“There was a directness and honesty to her approach to acting that was kind of inspiring,” movie historian Richard Schickel told The Times on Monday. “As a young actress, she had kind of a quiet ferocity. She was a woman of great quality and emotionally very truthful.”
Neal’s Oscar-winning role as the weary housekeeper in “Hud,” starring Paul Newman as the ruthless son of a Texas rancher, came in the wake of two family tragedies.
In 1960, her infant son Theo sustained neurological damage when the carriage his nurse was pushing was crushed between a taxi and a bus in New York City. And two years later, Neal’s 7-year-old daughter Olivia died of encephalitis as a result of measles.
Then in 1965, a year after winning her Oscar, the 39-year-old Neal suffered a ruptured aneurysm in the brain, followed by two more bleedings after arriving at UCLA Medical Center, where she underwent a seven-hour operation.
Neal, who was pregnant at the time, was in a coma for more than two weeks and on the critical list for three.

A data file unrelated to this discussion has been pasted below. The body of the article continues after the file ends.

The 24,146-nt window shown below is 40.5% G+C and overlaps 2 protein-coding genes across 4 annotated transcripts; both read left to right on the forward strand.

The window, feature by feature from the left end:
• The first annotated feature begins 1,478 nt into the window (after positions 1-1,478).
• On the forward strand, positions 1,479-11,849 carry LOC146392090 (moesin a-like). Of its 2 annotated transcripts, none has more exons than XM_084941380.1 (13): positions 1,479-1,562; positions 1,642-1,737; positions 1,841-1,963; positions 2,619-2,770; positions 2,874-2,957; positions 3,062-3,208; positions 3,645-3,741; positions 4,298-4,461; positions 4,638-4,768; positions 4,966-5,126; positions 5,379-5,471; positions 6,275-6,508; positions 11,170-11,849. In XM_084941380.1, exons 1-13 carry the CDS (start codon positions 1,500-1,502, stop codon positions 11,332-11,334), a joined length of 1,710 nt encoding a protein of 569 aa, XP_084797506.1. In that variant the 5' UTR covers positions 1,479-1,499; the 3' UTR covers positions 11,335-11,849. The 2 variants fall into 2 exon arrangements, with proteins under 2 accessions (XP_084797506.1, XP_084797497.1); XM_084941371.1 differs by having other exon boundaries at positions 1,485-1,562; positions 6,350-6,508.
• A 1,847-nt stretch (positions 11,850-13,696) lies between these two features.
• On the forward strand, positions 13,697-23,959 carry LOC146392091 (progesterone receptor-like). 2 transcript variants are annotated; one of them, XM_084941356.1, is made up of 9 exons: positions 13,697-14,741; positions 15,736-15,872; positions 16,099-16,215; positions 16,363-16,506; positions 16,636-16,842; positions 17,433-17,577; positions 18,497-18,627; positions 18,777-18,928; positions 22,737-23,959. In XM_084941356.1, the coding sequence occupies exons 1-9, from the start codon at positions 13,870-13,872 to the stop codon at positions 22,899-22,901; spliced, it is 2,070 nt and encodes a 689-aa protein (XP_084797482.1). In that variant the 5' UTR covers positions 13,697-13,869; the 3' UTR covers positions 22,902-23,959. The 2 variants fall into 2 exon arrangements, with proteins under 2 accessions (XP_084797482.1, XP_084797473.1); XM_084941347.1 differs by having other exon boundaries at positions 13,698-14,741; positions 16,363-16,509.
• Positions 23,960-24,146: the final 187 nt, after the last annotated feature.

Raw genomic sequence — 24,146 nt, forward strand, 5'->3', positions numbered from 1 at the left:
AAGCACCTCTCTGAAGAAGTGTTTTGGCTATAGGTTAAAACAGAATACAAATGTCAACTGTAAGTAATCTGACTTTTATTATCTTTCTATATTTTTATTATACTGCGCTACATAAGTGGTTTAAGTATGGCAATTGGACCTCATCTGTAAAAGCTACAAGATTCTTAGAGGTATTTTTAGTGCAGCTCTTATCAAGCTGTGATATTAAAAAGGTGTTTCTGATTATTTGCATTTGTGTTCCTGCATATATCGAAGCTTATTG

When she finally was allowed to return to the home she and her husband were renting, her entire right side was paralyzed and she was partially blind, had no memory and could not speak.
But Dahl, who had stayed by her side at the hospital, called her “a tremendous fighter.”
At her husband’s insistence after returning to England three months later, Neal underwent extended therapy, including swimming, walking, memory games and crossword puzzles.
“I loathed life when I first went back to England,” Neal later said. “I had exercises to do every day. My husband had people coming in to teach me — three a day. I wanted to commit suicide, but I didn’t know how.”
But late in November 1966, on a day she remembered clearly from then on, she suddenly “wanted to live again.” She said, “When I ‘woke up’ and had been ill for 18 months, I began to like life again.”